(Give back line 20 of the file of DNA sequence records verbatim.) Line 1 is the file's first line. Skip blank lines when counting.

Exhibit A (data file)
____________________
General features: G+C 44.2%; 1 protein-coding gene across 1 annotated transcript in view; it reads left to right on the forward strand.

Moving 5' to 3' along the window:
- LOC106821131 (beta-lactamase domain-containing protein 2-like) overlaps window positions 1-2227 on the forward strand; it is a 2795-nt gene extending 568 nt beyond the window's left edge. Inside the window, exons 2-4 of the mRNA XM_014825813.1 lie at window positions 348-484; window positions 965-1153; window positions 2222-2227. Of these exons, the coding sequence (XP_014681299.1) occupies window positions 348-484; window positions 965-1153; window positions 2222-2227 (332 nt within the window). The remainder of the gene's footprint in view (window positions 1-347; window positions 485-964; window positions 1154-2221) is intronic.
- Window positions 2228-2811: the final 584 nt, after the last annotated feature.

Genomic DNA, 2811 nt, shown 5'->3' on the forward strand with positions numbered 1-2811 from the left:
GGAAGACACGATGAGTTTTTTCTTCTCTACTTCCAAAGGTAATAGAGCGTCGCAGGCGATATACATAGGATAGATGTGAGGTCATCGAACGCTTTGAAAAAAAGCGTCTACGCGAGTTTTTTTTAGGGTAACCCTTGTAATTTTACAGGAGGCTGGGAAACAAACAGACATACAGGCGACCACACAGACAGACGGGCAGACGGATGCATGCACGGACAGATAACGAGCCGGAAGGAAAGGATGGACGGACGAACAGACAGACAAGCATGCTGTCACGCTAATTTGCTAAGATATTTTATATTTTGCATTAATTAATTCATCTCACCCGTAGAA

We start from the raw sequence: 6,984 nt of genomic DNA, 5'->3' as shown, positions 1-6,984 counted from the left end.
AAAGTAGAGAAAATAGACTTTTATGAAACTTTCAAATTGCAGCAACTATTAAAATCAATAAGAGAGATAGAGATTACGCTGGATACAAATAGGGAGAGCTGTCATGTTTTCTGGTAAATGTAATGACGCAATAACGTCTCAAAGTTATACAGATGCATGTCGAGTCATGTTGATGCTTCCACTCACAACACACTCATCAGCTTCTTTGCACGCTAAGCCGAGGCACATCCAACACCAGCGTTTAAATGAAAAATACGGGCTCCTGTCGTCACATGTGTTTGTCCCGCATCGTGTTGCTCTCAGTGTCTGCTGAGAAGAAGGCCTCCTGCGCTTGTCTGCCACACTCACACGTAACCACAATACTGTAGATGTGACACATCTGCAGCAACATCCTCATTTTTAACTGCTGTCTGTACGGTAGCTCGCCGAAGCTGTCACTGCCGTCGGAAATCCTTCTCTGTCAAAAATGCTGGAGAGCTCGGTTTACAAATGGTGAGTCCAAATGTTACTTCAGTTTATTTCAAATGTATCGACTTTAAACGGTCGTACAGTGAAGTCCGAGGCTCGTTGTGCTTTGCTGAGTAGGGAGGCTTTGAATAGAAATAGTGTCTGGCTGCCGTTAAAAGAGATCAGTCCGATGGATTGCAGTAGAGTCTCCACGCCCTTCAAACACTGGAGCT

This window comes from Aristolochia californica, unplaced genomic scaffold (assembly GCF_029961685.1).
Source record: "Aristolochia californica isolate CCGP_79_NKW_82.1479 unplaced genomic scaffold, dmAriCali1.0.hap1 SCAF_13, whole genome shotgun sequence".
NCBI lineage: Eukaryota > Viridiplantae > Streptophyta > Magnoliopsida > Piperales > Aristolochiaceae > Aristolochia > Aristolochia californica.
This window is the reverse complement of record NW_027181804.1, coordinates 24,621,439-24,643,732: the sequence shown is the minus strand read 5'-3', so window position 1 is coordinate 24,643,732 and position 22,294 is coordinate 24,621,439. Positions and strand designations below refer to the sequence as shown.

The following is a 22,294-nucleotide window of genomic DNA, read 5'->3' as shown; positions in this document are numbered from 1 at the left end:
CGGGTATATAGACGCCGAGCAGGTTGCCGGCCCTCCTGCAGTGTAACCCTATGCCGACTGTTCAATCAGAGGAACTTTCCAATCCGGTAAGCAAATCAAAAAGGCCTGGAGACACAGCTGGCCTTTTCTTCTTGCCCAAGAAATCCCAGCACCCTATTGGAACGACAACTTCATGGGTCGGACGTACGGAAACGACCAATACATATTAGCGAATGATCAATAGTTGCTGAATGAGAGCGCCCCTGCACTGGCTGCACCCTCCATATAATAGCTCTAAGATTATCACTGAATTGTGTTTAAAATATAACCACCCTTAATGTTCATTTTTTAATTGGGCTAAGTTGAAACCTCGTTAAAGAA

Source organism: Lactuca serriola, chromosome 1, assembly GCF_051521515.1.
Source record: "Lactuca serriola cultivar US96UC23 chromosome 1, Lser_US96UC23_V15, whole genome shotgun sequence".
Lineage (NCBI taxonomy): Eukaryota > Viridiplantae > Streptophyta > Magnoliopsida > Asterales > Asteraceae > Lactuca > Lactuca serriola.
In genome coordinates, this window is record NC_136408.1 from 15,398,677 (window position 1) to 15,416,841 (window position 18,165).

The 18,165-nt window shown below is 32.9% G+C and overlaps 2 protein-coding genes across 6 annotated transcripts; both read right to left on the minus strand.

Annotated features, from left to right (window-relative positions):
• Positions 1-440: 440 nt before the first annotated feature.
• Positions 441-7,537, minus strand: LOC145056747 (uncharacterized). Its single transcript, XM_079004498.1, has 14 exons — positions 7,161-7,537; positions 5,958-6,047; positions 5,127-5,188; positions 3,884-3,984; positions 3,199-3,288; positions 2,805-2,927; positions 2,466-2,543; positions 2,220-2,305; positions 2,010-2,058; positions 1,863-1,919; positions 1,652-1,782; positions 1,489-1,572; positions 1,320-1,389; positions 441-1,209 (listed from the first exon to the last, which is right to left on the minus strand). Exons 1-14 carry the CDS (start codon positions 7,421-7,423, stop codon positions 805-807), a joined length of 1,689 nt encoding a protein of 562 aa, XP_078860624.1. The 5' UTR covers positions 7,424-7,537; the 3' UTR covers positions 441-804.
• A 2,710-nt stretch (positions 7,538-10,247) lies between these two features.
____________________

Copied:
Annotated features, from left to right (window-relative positions):